So, let us instead turn to a more profane explanation – that of money: The cost nationally of recruiting drivers on their day off, including their insurance and the maintenance of routes and vehicles, is estimated to be between 500 million and 1 billion shekels (€150 to 300 million). It was for this reason that Netanyahu’s Likud government shelved the idea, after investigating its feasibility. Five years ago, the Likud government claimed that there was no vital need for public transportation on Saturdays. Nonetheless, the existence of a number of private and local transportation initiatives trying to make up for the shortfall in public transportation on Saturdays (an example of which can be found here) runs counter to this narrative.  Some local councils embrace such local initiatives (as in Tel Aviv) or at least tolerate them on the condition that they are not officially endorsed (as in Herzliya).

Despite clear economic demand for public transportation on Saturdays, and a lack of immediate religious objection, the national government and many local councils are reluctant to challenge the secular-religious status quo on this issue. This, I suggest, could potentially be explained by the concept of parrhesia. The term comes from Ancient Greek, then understood as the Socratic obligation to speak truth in public (see Foucault, 2010). Its meaning has not shifted far since then. In Modern Hebrew, parrhesia means publicity or public announcement, requiring religious devotees to publicly announce their Jewish faith, and consequently perform related duties. I suggest that the issue at stake here is not Shabbat observance per se, nor an institutional rupture with the status quo, but a reluctance to stand by the decision in public. This suggestion is supported further by the fact that, though 75% of Israelis are in favour of public transportation on Shabbat,4 the voices objecting to the implementation of the law are much louder. Even potential allies of Michaeli, the secular or moderately religious, are not sparing in their criticism of her. They lament her being too late or inefficient, and incapable of executing the decision.5 They have also described her as being too radical and too explicit, supporting our explanation.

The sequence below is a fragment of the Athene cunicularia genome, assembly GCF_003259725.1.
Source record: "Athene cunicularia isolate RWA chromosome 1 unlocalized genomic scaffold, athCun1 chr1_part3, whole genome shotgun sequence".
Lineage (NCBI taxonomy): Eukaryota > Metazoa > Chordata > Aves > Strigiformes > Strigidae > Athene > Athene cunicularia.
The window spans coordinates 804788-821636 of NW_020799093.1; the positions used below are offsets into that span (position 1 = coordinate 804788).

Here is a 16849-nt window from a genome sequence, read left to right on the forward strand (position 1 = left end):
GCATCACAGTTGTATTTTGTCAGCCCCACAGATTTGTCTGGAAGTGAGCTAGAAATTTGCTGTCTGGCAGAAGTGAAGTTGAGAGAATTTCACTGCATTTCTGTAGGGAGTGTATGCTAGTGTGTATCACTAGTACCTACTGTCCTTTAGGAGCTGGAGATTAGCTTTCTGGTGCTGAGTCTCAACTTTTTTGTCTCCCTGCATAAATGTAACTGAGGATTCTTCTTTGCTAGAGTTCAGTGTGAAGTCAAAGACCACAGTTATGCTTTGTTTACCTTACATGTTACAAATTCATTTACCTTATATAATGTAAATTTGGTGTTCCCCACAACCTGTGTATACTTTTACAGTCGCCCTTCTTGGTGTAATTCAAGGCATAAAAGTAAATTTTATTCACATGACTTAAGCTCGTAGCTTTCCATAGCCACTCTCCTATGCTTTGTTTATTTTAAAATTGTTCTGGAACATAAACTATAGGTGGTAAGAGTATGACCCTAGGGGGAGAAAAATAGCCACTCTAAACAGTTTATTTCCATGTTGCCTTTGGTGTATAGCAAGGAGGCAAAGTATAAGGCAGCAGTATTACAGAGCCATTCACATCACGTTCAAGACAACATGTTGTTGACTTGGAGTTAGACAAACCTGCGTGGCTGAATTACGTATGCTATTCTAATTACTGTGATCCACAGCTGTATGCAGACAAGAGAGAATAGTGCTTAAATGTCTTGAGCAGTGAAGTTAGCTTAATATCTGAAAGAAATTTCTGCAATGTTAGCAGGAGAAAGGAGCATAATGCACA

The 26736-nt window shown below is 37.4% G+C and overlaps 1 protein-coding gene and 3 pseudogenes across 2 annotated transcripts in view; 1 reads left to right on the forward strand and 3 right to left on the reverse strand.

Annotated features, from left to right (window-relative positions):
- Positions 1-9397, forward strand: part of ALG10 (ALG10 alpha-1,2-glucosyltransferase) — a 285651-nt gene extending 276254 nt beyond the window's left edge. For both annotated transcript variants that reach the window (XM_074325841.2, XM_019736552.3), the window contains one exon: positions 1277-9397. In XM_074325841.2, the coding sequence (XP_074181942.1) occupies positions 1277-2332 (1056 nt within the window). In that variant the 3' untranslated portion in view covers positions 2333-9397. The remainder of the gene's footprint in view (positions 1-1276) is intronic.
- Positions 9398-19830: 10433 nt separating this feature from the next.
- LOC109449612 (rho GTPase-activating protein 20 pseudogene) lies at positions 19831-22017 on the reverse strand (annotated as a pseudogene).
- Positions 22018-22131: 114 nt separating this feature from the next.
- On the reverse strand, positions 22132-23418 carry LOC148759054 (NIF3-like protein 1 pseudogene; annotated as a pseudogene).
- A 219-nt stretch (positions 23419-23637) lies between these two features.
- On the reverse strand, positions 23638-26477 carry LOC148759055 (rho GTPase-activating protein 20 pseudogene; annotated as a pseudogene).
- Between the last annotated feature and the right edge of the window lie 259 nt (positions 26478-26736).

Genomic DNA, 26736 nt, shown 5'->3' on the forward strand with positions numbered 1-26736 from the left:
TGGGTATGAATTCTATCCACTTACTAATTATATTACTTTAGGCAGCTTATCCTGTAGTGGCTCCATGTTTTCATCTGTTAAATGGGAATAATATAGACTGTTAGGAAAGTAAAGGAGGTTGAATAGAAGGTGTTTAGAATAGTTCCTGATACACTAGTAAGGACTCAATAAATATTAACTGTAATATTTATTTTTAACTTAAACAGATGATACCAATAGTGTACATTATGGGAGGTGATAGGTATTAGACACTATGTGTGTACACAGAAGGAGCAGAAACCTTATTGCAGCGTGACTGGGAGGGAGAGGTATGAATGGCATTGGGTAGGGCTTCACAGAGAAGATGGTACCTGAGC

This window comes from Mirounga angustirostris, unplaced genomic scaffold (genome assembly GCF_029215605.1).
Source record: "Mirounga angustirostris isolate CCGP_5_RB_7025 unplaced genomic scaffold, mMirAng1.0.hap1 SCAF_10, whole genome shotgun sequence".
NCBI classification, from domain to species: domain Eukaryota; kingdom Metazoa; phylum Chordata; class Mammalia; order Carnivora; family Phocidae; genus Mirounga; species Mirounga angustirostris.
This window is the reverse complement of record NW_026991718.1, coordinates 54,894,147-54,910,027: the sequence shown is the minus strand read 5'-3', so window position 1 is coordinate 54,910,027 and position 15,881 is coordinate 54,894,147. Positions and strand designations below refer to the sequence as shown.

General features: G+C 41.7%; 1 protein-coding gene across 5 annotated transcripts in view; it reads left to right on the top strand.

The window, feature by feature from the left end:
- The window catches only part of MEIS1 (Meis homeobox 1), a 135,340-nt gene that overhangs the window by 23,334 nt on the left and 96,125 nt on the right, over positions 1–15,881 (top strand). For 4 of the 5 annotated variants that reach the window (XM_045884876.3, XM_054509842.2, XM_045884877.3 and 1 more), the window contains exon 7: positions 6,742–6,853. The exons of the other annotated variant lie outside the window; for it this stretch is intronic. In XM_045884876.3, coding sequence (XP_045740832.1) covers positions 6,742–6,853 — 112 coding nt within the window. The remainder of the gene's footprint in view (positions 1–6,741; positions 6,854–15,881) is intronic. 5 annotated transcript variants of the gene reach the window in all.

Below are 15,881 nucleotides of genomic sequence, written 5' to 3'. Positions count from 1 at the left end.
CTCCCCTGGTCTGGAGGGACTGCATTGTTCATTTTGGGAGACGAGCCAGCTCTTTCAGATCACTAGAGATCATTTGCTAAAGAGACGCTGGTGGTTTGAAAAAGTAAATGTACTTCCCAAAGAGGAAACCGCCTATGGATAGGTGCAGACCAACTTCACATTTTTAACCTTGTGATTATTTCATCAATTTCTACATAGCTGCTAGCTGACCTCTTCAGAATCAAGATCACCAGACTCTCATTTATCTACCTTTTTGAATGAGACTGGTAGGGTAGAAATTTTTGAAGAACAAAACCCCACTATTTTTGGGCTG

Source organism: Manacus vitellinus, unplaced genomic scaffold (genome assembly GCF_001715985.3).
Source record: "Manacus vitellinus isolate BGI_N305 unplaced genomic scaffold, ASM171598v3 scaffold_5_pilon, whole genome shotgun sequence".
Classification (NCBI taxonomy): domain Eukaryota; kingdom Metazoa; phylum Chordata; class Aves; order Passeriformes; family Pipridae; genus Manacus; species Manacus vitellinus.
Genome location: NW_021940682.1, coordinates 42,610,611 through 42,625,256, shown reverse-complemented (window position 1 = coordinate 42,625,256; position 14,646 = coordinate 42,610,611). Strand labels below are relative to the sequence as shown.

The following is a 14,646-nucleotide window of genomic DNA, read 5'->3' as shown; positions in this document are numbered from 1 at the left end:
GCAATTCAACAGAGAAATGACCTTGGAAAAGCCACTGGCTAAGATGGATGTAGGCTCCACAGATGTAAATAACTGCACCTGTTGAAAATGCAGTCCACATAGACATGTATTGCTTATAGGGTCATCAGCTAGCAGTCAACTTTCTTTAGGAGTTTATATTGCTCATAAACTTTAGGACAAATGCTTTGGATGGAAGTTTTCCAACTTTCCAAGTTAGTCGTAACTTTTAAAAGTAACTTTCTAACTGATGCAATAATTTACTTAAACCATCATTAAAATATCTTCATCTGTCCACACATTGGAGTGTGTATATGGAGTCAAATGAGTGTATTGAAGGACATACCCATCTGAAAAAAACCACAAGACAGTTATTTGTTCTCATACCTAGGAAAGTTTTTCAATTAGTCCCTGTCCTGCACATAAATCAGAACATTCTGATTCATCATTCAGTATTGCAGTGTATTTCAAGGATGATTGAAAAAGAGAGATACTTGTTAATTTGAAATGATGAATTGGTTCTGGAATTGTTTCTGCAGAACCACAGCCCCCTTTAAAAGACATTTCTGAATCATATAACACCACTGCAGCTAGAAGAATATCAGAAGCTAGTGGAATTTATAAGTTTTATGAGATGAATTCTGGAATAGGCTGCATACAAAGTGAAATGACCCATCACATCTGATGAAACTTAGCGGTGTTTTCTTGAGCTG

"Public Transportation on Shabbat in Jerusalem" (zeevveez; cc-by-2.0)
In an atmosphere of political instability, with juxtaposing processes of secularisation and reinforcement of religiosity in the public sphere, the ongoing struggle between civil rights, religious demands and neo-liberal discourses in Israel is more evident than ever. It certainly has its institutional ricochets in the spheres of media, politics and economics, pulling the minister and her office into lengthy debates. The scrutiny of public transport on Shabbat underlines the relevancy of the Multiple Secularities perspective, in examining the entangled connections between religious and secular institutions, discourses and daily practices, in order to better understand different configurations of secularity on a global scale.


1 See

2 Wohlrab-Sahr & Burchardt, 2017: 13.

3 See

4 According to a 2022 poll by the advocacy group Hiddush, 75% of the Israeli public support public transportation on Shabbat, regulated either by local authorities (38%), or by the national government (37%). See

5 For example, see